What is A Gut-Friendly Diet & Why is it Healthy For You?

It should not come as a surprise to anyone that the gut is an essential part of our well being. The gastrointestinal tract is responsible for transporting food from the mouth to the stomach. It is this tract that handles the food that we eat accountable for the energy we need to survive. 

Nourishment is the base for our survival, Simple. There is no way you can possibly survive. Not saying there aren’t people who defy these rules, but that’s for another time.

As medical advances have been made there has been a new discovery. This entire tract is responsible for a lot more than just digestion. From immunity to chronic illness to emotional stress, all of it is covered under the gut.

All this because of what our guts hold. Which are trillions of bacteria. The kind that helps our bodies digest food and now also helps maintain homeostasis and regulate our well being. 

The study of microbiome i.e., the makeup of bacteria and other microorganisms, is still in its preliminary stages. But even here, it has already been established that there are certain things better than others for maintaining a healthy gut.

Why is it important?

Each microbiome present in the body is unique and has unique needs. But at the same time, there are specific properties that are taken as a healthy environment for the survival of the microbiome.

Contrary to popular misconceptions, it is a healthy body that has a wide array of organisms. These are not just bacteria but also viruses, fungi, and other microbes too. An unhealthy body, on the other hand, lacks in diversity and is more susceptible to falling sick.

Bacteria also control inflammation. Some promote it; others fight it. Under normal circumstances they maintain a delicate balance that keeps us healthy. It is when this balance gets hurt that the metabolites pass through the gut lining and spread inflammation throughout the body.

Multiple studies have also pointed to the bacteria in the gut towards a lower metabolic function, some to an increased chance of contracting asthma and allergies. Bacteria have also been associated with chronic illnesses like heart disease, some cancers, diabetes, and multiple sclerosis. 

Neurological conditions like schizophrenia, dementia, anxiety, and depression have also been studied concerning the gut.

The difference in the bacterial makeup in lean and overweight people has also suggested that the bacteria could be the reason behind weight issues.

How to cultivate a healthy gut?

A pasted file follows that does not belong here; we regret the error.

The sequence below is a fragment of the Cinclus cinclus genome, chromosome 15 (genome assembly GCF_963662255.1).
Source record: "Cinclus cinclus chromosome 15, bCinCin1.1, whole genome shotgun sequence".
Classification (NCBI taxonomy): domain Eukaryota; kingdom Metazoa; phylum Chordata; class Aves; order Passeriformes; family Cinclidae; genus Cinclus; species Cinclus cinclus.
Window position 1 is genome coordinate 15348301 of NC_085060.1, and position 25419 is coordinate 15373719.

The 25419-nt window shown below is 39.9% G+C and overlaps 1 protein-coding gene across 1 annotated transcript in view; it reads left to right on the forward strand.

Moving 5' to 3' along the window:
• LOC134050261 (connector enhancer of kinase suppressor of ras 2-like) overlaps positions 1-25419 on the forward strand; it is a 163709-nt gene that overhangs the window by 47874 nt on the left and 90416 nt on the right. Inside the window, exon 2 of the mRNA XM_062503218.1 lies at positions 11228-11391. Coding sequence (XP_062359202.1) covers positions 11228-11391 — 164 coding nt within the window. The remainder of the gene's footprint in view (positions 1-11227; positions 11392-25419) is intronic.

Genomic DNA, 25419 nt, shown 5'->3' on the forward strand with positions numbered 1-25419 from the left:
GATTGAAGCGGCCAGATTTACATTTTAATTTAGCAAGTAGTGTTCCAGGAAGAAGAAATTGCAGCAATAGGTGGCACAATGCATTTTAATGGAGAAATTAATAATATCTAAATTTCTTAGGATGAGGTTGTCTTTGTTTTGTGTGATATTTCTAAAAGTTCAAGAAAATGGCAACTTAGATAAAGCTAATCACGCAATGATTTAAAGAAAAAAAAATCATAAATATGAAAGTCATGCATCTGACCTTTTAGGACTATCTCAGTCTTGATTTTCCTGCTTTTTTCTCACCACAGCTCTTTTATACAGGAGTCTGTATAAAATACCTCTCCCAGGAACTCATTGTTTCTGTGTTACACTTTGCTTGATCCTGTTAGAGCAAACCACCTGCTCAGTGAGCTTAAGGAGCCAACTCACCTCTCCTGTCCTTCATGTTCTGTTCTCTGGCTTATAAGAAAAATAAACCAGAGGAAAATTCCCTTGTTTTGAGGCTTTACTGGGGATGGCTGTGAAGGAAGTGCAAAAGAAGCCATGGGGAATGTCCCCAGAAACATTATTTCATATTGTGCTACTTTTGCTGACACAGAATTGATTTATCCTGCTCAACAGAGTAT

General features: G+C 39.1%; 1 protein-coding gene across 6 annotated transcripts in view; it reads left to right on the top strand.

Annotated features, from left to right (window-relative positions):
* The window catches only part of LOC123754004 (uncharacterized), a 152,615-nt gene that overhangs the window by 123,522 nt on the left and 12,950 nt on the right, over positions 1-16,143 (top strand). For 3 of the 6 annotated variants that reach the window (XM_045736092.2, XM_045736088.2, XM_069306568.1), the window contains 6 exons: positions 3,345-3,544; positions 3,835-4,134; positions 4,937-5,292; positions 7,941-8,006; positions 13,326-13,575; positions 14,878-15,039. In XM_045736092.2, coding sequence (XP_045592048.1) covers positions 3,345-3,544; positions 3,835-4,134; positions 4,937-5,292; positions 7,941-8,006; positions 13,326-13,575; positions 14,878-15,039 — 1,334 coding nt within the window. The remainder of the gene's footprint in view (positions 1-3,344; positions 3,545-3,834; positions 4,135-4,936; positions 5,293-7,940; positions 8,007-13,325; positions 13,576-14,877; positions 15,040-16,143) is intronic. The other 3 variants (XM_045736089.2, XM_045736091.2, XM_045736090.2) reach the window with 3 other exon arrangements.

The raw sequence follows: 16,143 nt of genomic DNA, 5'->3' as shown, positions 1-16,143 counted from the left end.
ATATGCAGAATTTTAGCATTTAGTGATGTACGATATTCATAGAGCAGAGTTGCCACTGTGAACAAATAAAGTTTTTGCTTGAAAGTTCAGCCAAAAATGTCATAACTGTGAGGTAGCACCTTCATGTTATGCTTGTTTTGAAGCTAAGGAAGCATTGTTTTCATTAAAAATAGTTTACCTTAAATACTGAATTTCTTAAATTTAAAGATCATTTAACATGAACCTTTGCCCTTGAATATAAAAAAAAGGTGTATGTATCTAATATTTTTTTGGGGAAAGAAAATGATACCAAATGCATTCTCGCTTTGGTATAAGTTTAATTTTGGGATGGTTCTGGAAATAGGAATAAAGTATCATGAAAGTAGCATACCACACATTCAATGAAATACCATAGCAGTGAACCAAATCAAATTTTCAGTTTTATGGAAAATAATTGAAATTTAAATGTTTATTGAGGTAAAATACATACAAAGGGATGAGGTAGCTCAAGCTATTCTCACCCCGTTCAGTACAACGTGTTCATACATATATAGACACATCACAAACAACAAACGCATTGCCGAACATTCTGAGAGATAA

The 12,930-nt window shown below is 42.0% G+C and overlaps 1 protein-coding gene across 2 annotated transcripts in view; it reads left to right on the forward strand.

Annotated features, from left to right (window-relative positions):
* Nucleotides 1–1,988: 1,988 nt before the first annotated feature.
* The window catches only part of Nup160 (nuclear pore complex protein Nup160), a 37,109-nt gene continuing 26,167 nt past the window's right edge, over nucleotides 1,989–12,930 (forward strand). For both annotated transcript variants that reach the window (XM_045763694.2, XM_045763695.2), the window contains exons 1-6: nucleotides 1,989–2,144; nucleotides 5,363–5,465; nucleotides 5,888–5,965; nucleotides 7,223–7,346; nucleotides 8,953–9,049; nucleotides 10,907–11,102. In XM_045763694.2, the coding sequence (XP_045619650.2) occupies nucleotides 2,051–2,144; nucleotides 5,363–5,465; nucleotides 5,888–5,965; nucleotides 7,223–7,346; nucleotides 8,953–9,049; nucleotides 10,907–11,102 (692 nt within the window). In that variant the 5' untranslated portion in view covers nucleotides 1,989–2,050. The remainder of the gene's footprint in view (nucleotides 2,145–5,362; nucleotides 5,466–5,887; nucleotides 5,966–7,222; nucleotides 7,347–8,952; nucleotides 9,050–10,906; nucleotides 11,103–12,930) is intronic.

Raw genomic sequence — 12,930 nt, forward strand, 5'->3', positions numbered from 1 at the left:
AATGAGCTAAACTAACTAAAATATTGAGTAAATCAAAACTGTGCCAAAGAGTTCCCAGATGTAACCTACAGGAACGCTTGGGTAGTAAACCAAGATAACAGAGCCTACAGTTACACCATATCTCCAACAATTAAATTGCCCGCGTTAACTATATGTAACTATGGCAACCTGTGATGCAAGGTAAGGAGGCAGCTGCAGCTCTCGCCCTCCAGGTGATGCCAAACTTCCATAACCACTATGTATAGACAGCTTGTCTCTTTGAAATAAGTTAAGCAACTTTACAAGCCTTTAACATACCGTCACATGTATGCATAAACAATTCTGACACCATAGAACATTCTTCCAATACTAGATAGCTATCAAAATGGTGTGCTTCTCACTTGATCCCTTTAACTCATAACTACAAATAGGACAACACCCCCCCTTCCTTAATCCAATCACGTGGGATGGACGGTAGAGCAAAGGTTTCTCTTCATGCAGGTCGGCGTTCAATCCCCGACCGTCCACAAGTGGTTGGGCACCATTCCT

Eat right. Simple. You are not just eating for yourself but rather all of those trillions of bacteria that are responsible for your well being. Everybody has different needs, but there are certain general principles that you can follow for a good, strong, healthy gut.

  • Eat a variety of plant-based foods
  • Fiber is good. Eat foods like fruits, pulses, and vegetables.
  • Processed food is bad. They tend to diminish good bacteria and aggravate the bad bacteria. 
  • Yogurt is good for the promotion of a healthy gut
  • Choose olive oil over other kinds of fats. As they contain the highest volume of polyphenols that help the bacteria in the gut thrive. 

Antibiotics destroy all bacteria in your stomach. If you have to take antibiotics, try to eat a lot of food later that helps replenish the microbes in your system.

The gut works on the same principles as that of the rest of your body. A balanced diet, regular exercise, and a night of good sleep, all of them are catalysts in your quest for a healthier gut.

The habits that don’t sit well with you when you don’t take your gut into consideration are the ones that continue to be bad for you. Too much alcohol and smoking will hurt your microbiome. The exception here would be red wine in minimal quantities along with coffee also in minimum amounts.

Avoid too many medicines as they cause complete elimination of bacteria. Dairy, processed and red meats, and sugars should also be consumed in moderation. 

The secret behind a healthy gut I reiterate is a diet rich in fiber and nutrients and low in refined and saturated foods.

Your gut lives off whatever is left over after the body has consumed all the nutrients and amino acids. What they want to eat id complex fiber and not the processed crap we have become so fond of. 

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